You have heard the quote “Not my circus, not my monkeys”, well I embrace my monkeys and claim ownership of this outdoor circus. I’m proud to be their ringleader. One thing I will always strive on is for us to teach children to love the outdoors. It takes a lot of patience and time to teach children to love hunting. How do I know this? Well because I am the product of parents that taught me the things I know. Our children have been on our hunting trips since they were little. Our son loved to retrieve the grouse we shot and help us skin our prizes. My daughter was 11 months old when I shot my last buck in Idaho.
Last year 2018 was the first season of me really hunting solo as an adult, and by solo I mean no adult companions. My husband was working long hours, my parents live 2 hours away, and I homeschool our children. I did get a few days here and there hunting with my husband and my dad. Most of my hunting involved just me and my two little camo clad companions, our adorable 7 year old boy who insists that he is quieter than his sister, and that little 4 year old sister who believes she should be in charge of snacks. My two biggest challenges were teaching the children when to be quiet and when to listen. The 3rd challenge was snacks. Because any parent knows that quiet snacks are a must. Which by the way, there is no such thing because children find a way to open things in the noisiest way possible. After some training we started getting things figured out though. The 4th challenge was the fun “potty breaks”, usually it was after we all got back in the truck to head home or just when we found fresh tracks. The 5th challenge was “my legs are tired”. I totally understood this because we covered a lot of ground. It was great to take the breaks though, and show them our surroundings. We talked about the different plants and animal tracks and I would ask them how they would get back to the truck if they had to.
2018 also included for the kids and I, a new state, units, roads, trails, terrain, and some fun more abundant itchy plants called poison oak. We were used to it on minor levels in Idaho. Oregon on the other hand is a whole new level of itch factor. Chest deep in some places. We avoided those areas. It’s also recommended that skinning your deer out here that you wear rubber gloves because of the poison oak they go through. Thankfully none of us acquired such itchiness.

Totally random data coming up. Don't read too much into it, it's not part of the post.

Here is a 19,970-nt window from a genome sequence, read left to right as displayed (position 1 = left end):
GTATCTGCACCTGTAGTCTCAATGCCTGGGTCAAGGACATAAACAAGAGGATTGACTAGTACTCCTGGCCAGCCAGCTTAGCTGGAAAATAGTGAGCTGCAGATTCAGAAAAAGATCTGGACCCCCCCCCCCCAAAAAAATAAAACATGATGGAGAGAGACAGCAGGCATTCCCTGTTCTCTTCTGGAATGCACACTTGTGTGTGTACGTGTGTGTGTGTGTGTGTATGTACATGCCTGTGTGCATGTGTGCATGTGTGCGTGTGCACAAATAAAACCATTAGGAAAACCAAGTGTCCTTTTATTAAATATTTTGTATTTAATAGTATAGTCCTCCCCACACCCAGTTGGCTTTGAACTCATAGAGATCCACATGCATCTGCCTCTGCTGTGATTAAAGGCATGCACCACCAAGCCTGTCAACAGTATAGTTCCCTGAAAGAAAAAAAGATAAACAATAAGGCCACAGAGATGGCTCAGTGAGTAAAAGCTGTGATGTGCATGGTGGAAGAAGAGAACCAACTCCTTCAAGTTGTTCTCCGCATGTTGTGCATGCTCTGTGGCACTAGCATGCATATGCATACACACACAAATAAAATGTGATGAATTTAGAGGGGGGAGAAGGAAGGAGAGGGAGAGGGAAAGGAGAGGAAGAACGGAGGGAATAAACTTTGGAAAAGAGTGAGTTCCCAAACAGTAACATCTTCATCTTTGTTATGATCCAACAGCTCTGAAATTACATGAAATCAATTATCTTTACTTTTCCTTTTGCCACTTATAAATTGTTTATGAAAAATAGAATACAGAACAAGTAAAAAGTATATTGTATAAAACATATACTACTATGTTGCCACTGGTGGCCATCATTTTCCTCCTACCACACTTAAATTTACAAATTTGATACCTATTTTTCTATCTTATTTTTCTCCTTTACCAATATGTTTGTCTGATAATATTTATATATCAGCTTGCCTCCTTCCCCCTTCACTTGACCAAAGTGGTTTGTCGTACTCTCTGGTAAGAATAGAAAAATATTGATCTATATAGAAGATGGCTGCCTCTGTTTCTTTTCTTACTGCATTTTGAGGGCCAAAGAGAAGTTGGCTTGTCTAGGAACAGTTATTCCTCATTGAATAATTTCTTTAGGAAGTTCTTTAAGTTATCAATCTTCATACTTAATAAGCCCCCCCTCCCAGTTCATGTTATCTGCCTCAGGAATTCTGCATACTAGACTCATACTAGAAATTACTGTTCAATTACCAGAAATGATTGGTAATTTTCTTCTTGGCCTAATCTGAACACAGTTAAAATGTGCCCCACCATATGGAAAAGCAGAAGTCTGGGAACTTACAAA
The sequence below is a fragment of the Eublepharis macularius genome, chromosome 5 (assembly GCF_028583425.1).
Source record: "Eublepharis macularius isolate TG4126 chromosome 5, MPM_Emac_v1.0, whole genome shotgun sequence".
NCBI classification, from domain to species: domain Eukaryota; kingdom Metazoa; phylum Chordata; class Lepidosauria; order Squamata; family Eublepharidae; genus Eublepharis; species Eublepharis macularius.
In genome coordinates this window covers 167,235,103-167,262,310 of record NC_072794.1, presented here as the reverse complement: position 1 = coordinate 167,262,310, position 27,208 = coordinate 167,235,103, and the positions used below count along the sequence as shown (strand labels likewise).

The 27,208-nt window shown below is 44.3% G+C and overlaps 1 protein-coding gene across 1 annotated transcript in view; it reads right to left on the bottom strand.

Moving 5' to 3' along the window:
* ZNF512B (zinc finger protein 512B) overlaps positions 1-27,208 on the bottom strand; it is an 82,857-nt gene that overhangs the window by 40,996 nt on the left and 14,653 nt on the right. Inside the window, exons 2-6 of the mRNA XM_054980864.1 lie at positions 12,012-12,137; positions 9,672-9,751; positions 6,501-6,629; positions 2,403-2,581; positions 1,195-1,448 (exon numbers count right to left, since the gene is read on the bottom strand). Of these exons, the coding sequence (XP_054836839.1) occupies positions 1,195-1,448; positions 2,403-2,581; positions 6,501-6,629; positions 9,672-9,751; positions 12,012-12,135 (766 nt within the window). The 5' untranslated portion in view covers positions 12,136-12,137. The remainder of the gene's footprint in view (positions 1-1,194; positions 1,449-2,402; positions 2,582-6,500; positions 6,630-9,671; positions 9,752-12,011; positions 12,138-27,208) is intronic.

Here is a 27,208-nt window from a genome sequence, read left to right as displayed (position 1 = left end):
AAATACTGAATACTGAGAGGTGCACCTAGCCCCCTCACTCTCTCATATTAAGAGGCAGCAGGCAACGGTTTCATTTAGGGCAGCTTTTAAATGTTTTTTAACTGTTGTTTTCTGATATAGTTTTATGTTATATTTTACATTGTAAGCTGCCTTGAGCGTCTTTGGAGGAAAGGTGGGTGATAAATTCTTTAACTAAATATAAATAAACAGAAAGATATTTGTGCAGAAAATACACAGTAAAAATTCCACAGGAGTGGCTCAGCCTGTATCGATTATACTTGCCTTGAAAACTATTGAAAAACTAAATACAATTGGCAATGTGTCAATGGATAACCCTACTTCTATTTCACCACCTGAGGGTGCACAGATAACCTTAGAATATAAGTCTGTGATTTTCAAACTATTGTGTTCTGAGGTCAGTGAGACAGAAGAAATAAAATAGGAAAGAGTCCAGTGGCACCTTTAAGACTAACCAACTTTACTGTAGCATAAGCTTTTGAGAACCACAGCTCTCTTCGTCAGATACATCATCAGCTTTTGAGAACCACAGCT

Our routine included getting up early, gearing up, and heading out for a morning hunt close to our house. We would come home, eat lunch, and do our school work. Then we would load back up and go out for our evening hunt on a different side of the mountain. The hunting expeditions were great field trips where we talked a lot about life and our surroundings. We seen birds, squirrels and lots of does. But I have to tell you guys the most beautiful and interesting thing I saw was my children; they were sponges, so hungry for more. Everything I showed them and told them, they absorbed. They became quieter and more eager to be the first to find the tracks. Did we have rough days? Absolutely!! I had asked a lot of my two short legged mini versions of my husband and I. It was such a blessing to watch their eyes light up when they found their own animal track or spotted a critter of some sort. They listened, watched, and they learned. Bonus for me, was the kids slept really well after those hikes. So MOM WIN! The kids started wanting to pack their own backpacks and water. They became my little cheerleaders by helping me change my perspective. I was bummed to not get a buck with my kids. We hunted hard and we covered a lot of ground and came out with an unpunched tag. My kids were just as bummed as I was and I had to turn my attitude around so I started asking them questions.
What did they learn that day? What was their favorite part of that hunt? Did they have fun? Then after we lifted our spirits by talking about all the good things, then we cranked up their favorite songs and rocked out on the way home.
“Train up a child in the way they should go: And when they are old, they will not depart from it”